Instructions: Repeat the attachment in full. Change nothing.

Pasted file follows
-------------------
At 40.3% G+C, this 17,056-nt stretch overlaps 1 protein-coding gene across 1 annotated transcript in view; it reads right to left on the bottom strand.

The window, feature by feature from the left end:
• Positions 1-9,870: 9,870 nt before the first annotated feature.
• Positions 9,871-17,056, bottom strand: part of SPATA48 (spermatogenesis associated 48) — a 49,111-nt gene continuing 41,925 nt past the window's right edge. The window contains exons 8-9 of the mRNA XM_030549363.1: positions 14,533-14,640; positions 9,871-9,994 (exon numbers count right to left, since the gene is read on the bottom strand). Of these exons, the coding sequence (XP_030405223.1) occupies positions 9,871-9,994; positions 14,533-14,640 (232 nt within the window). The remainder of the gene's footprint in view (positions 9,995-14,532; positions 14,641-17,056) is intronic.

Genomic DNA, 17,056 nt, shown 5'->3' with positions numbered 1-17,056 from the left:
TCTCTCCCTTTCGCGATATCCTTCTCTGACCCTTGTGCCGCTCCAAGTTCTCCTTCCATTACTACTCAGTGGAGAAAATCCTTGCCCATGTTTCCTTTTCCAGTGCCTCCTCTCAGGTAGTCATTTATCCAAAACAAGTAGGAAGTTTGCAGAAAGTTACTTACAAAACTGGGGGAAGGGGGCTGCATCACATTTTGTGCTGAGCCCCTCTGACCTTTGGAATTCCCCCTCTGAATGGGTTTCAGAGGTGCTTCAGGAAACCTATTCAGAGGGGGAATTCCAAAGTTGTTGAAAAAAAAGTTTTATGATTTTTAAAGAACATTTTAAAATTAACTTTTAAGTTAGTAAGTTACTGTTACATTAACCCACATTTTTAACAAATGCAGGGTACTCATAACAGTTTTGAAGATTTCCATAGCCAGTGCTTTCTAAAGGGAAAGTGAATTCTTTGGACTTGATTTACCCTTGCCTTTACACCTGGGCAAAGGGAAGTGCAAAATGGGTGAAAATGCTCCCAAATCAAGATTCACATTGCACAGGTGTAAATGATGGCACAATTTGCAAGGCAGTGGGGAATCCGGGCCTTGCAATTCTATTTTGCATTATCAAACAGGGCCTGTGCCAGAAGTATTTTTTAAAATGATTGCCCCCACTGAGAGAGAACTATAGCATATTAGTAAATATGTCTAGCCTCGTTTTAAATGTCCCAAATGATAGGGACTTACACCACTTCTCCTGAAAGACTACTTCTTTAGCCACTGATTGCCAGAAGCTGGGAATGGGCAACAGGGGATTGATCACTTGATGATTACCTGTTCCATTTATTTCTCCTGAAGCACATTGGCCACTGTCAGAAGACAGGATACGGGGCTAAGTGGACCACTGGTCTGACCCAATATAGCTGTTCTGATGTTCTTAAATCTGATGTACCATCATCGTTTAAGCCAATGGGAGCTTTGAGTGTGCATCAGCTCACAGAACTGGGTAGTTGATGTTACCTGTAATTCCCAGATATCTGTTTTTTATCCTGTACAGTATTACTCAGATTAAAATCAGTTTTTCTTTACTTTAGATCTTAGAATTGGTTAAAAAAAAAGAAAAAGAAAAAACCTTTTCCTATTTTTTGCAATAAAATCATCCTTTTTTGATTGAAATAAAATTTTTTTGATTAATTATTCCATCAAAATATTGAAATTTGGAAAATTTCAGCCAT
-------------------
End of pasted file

At 40.3% G+C, this 17,056-nt stretch overlaps 1 protein-coding gene across 1 annotated transcript in view; it reads right to left on the bottom strand.

The window, feature by feature from the left end:
• Positions 1-9,870: 9,870 nt before the first annotated feature.
• Positions 9,871-17,056, bottom strand: part of SPATA48 (spermatogenesis associated 48) — a 49,111-nt gene continuing 41,925 nt past the window's right edge. The window contains exons 8-9 of the mRNA XM_030549363.1: positions 14,533-14,640; positions 9,871-9,994 (exon numbers count right to left, since the gene is read on the bottom strand). Of these exons, the coding sequence (XP_030405223.1) occupies positions 9,871-9,994; positions 14,533-14,640 (232 nt within the window). The remainder of the gene's footprint in view (positions 9,995-14,532; positions 14,641-17,056) is intronic.

Genomic DNA, 17,056 nt, shown 5'->3' with positions numbered 1-17,056 from the left:
TCTCTCCCTTTCGCGATATCCTTCTCTGACCCTTGTGCCGCTCCAAGTTCTCCTTCCATTACTACTCAGTGGAGAAAATCCTTGCCCATGTTTCCTTTTCCAGTGCCTCCTCTCAGGTAGTCATTTATCCAAAACAAGTAGGAAGTTTGCAGAAAGTTACTTACAAAACTGGGGGAAGGGGGCTGCATCACATTTTGTGCTGAGCCCCTCTGACCTTTGGAATTCCCCCTCTGAATGGGTTTCAGAGGTGCTTCAGGAAACCTATTCAGAGGGGGAATTCCAAAGTTGTTGAAAAAAAAGTTTTATGATTTTTAAAGAACATTTTAAAATTAACTTTTAAGTTAGTAAGTTACTGTTACATTAACCCACATTTTTAACAAATGCAGGGTACTCATAACAGTTTTGAAGATTTCCATAGCCAGTGCTTTCTAAAGGGAAAGTGAATTCTTTGGACTTGATTTACCCTTGCCTTTACACCTGGGCAAAGGGAAGTGCAAAATGGGTGAAAATGCTCCCAAATCAAGATTCACATTGCACAGGTGTAAATGATGGCACAATTTGCAAGGCAGTGGGGAATCCGGGCCTTGCAATTCTATTTTGCATTATCAAACAGGGCCTGTGCCAGAAGTATTTTTTAAAATGATTGCCCCCACTGAGAGAGAACTATAGCATATTAGTAAATATGTCTAGCCTCGTTTTAAATGTCCCAAATGATAGGGACTTACACCACTTCTCCTGAAAGACTACTTCTTTAGCCACTGATTGCCAGAAGCTGGGAATGGGCAACAGGGGATTGATCACTTGATGATTACCTGTTCCATTTATTTCTCCTGAAGCACATTGGCCACTGTCAGAAGACAGGATACGGGGCTAAGTGGACCACTGGTCTGACCCAATATAGCTGTTCTGATGTTCTTAAATCTGATGTACCATCATCGTTTAAGCCAATGGGAGCTTTGAGTGTGCATCAGCTCACAGAACTGGGTAGTTGATGTTACCTGTAATTCCCAGATATCTGTTTTTTATCCTGTACAGTATTACTCAGATTAAAATCAGTTTTTCTTTACTTTAGATCTTAGAATTGGTTAAAAAAAAAGAAAAAGAAAAAACCTTTTCCTATTTTTTGCAATAAAATCATCCTTTTTTGATTGAAATAAAATTTTTTTGATTAATTATTCCATCAAAATATTGAAATTTGGAAAATTTCAGCCAT